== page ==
Hummer sales aren’t actually as bad as I would have thought, I would guess they’d be topping (or bottoming) the list so far this year being down just 36 percent. It’s not rocket science why though. They are built on the same frame as the Chevy Suburban, but offer far less room. This ride was destined to failure I think because it only offered uniqueness. I rarely see one pulling anything and aesthetics and Hollywood keep this one alive. It doesn’t have the space capacities needed, nor the fan base to keep it flowing. Unless they completely overhaul it, I think it’s reached the end of the line.

Chrysler’s sweet deal to lock in $2.99 gas seemed to do the opposite of what they were trying to push. The beefy Chrysler 300 sales are down 31 percent.

Know Where Your Money Goes

Yes, I drive a Suburban and yes it costs me $100+ to fill it up, but it’s not killing me yet. I have a second car that I drive that sees about 10 miles a week. I live very close to my office building; so I offset the big ride gas prices with realizing that I only drive one car. Per month I’m putting in $200-ish for gas. Is it killing me? No. I can afford it now. I budget my money properly and understand that gas isn’t going to be coming down till it has some competition.

People that are complaining about the prices and not doing anything about it (budgeting properly) are going to be the ones that are hurt most by it. Big business isn’t going to slow. We’re all ants in the whole scheme of things and big tires run over ants pretty easily. Roll with the punches and know what is coming. Budget properly and don’t buy any big expenses until you can offset this cost.

Get a raise, don’t buy that flat screen tv, hold off on that vacation for another year. There are plenty of ways to pay for the gas if you analyze what you’re spending now and where you can cut back.

photos by: /travoc/, /chadica/

Filed Under: BudgetingCompensationDebtfinancial educationFrugalGoing Green

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  • FFB

    My wife filled up yesterday and it cost $45. Not horrible compared to some but we drive a Toyota Corolla that a couple of years ago was closer to $25 to fill up. As long as prices level out soon the rest of the economy will catch up.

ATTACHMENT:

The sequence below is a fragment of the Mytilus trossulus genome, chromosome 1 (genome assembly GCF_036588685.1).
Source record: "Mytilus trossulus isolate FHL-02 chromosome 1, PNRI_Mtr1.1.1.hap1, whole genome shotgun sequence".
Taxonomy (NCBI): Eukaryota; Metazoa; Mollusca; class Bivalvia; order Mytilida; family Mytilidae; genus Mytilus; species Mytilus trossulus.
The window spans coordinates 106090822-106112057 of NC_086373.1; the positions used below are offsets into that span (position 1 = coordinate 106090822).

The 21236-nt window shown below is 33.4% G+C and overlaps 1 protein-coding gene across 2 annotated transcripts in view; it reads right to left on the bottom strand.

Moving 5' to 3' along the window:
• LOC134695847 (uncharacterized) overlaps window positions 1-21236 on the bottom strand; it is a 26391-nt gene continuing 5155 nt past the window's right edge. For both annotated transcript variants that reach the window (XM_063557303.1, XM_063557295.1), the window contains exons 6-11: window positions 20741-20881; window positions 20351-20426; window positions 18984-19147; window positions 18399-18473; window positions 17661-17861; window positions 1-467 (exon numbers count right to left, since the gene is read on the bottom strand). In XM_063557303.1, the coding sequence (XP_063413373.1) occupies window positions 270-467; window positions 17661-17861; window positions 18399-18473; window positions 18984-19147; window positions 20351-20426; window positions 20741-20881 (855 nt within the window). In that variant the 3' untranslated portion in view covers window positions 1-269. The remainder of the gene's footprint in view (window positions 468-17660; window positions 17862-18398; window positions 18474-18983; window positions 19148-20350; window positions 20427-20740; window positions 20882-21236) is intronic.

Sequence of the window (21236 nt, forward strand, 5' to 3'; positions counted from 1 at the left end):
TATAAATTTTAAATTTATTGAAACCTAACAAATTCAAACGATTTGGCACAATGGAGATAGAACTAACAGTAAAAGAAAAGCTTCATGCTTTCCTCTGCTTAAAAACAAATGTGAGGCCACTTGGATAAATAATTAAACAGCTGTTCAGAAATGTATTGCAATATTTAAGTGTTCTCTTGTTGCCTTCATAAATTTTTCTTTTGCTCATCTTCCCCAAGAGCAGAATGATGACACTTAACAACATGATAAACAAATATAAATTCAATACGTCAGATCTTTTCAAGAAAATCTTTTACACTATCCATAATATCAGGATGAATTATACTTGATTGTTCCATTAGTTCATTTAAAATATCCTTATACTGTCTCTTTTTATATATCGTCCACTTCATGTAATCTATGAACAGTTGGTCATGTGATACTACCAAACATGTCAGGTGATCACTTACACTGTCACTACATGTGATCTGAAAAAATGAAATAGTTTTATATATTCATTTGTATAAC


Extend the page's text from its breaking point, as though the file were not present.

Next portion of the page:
This is a great opportunity for car makers. They can make better cars. Those who come up with better mileage now will reap the benefits. I remember when SUV’s took off in the 90’s. It was after a winter of many snow storms here in NYC. Next year you saw more SUV’s on the road. Maybe now we’ll see a similar push but now towards fuel efficient cars.

    FFB’s last blog post..Murphy’s Law Of The Workplace

  • I don’t think as car owners we push our government hard enough to seek other alternatives. We don’t push Detroit hard enough either. I drive an ’07 Tahoe Hybrid. To get E-85 fuel, I’d have to drive 50 miles round trip to get it. Murphy Oil (aka Walmart gas) is now 10% ethanol.

    Like you, it is $100 to fuel my SUV. I drive very little so it sits parked 90% of the time. When we need it, we pay through the nose. Last month with 3 long trips and the driving while we were at our destination, our fuel bill for the Tahoe was $750. I couldn’t have gotten all of the wedding supplies to the wedding without the Tahoe. I’d have been packing and mailing for days to just get it there. I’m figuring it was about as cheap to pay for the gas.

    After all is said and done, I pretty much wish I had gotten a much smaller car and just rented something for the trips. I’d be saving on gas, insurance, payments and maintenance.

    Ginger’s last blog post..RapidBath Pet Bathing System

  • That’s a cool car. I just need one that seats eight.

    Pinyo’s last blog post..Better Health and Finances With 100 Push Ups

  • I think the best thing about gas prices is that it IS finally giving the right push to rely less on gas and more on cleaner sources of energy. Right now it’s painful for consumers, but in the long run the entire planet will benefit.